17. Salutation • It is a compliment or greeting. • Written beside the left hand margin, two spaces below the Inside address and two lines above the body of the letter. • It is followed by a comma (,) or a colon (:). • Salutation depends on the gender, type or the social status of the person addressed. Ex: Dear Sir, Dear Madam, Dear Mr. John, Respected Sir, Dear Sales Manager, Dear Customer, Dear Ladies and Gentlemen, Dear Vice President,
  18. Body • Begins two spaces below the salutation. • Contains the message or the information to be communicated. • Most important, lengthiest, prominent part- written in correct, appealing and impressive style. • Divided normally into 3 parts: 1) Introductory paragraph 2) Middle paragraph 3) Closing paragraph • Double space between paragraphs. • If letter exceeds one page, repeat the recipient's name, date, reference/subject line and put page number. • Continue your letter three lines below the heading.
  19. Complimentary Close • It is written two spaces below the last line of the body. • It is a polite way of saying “ Good bye”. • It depends on the tone and degree of formality. Formal: Respectfully yours, Sincerely, Yours faithfully Informal: Cordially yours, Warm Regards , Best wishes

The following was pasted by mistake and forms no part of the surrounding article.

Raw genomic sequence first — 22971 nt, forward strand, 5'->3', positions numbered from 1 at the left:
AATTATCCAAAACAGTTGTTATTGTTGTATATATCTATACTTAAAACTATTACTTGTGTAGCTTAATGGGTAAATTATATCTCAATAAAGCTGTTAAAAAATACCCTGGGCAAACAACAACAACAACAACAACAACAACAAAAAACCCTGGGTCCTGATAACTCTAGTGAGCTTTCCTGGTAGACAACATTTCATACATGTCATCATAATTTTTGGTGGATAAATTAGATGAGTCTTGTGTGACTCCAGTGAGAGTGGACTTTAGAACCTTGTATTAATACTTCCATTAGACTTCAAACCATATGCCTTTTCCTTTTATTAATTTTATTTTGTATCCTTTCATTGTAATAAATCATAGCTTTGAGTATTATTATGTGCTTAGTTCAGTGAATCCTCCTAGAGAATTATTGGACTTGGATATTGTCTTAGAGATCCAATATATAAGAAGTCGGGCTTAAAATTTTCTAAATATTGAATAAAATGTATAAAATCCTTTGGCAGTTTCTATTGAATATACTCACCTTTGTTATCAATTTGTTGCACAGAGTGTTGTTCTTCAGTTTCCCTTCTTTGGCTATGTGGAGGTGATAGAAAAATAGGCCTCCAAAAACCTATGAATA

20. The Signature and designation • Written double space below the complimentary close. • First comes Signature (pen written). Sign your first and last name. • Second line - type written name. • Third line - business title.
  21. Copy notation • When other people are to receive a copy of the same letter, their names are noted either by their ranks or by alphabetically. • Written just below the reference initials or the enclosure whichever is last. • Type “cc” before the names if sending a “carbon copy(to)” and “pc” for photocopy (to). CC: Jim Blue, Jennifer Louis
  22. Enclosures • This line tells the reader to look in the envelope for more. • Write Enc./Encl./Enclosure below the signature block. e.g. : Enclosure Enclosures: 3 Enclosures : Check #231 Enclosures : Invoice #231 • If you don't enclose anything, skip it. • 2 Spaces below Signature and designation